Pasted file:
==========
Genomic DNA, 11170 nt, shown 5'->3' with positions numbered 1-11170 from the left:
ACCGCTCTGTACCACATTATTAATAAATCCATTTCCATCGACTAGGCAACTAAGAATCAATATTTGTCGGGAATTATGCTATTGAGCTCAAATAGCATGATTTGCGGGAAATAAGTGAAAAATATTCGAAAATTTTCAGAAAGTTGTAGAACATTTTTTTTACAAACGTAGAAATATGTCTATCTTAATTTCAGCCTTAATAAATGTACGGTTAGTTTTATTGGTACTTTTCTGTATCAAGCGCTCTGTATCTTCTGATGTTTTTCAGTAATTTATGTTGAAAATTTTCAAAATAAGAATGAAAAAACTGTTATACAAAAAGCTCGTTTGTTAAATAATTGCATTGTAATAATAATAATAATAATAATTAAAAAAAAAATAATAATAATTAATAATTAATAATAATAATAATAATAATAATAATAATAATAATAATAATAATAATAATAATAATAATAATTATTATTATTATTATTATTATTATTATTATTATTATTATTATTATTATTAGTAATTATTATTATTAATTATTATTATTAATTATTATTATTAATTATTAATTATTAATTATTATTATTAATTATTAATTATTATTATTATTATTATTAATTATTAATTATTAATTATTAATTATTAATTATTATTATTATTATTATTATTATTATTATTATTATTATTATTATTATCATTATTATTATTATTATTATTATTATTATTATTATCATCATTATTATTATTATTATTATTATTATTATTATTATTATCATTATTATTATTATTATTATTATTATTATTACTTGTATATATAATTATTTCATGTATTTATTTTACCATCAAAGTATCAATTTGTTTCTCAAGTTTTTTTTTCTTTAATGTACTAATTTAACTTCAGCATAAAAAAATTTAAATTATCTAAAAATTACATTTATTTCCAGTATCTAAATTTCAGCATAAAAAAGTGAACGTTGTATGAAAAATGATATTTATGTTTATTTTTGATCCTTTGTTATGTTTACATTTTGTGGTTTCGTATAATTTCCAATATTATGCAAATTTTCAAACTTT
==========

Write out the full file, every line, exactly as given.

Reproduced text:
Genomic DNA, 11170 nt, shown 5'->3' with positions numbered 1-11170 from the left:
ACCGCTCTGTACCACATTATTAATAAATCCATTTCCATCGACTAGGCAACTAAGAATCAATATTTGTCGGGAATTATGCTATTGAGCTCAAATAGCATGATTTGCGGGAAATAAGTGAAAAATATTCGAAAATTTTCAGAAAGTTGTAGAACATTTTTTTTACAAACGTAGAAATATGTCTATCTTAATTTCAGCCTTAATAAATGTACGGTTAGTTTTATTGGTACTTTTCTGTATCAAGCGCTCTGTATCTTCTGATGTTTTTCAGTAATTTATGTTGAAAATTTTCAAAATAAGAATGAAAAAACTGTTATACAAAAAGCTCGTTTGTTAAATAATTGCATTGTAATAATAATAATAATAATAATTAAAAAAAAAATAATAATAATTAATAATTAATAATAATAATAATAATAATAATAATAATAATAATAATAATAATAATAATAATAATAATAATTATTATTATTATTATTATTATTATTATTATTATTATTATTATTATTATTAGTAATTATTATTATTAATTATTATTATTAATTATTATTATTAATTATTAATTATTAATTATTATTATTAATTATTAATTATTATTATTATTATTATTAATTATTAATTATTAATTATTAATTATTAATTATTATTATTATTATTATTATTATTATTATTATTATTATTATTATTATCATTATTATTATTATTATTATTATTATTATTATTATCATCATTATTATTATTATTATTATTATTATTATTATTATTATCATTATTATTATTATTATTATTATTATTATTACTTGTATATATAATTATTTCATGTATTTATTTTACCATCAAAGTATCAATTTGTTTCTCAAGTTTTTTTTTCTTTAATGTACTAATTTAACTTCAGCATAAAAAAATTTAAATTATCTAAAAATTACATTTATTTCCAGTATCTAAATTTCAGCATAAAAAAGTGAACGTTGTATGAAAAATGATATTTATGTTTATTTTTGATCCTTTGTTATGTTTACATTTTGTGGTTTCGTATAATTTCCAATATTATGCAAATTTTCAAACTTT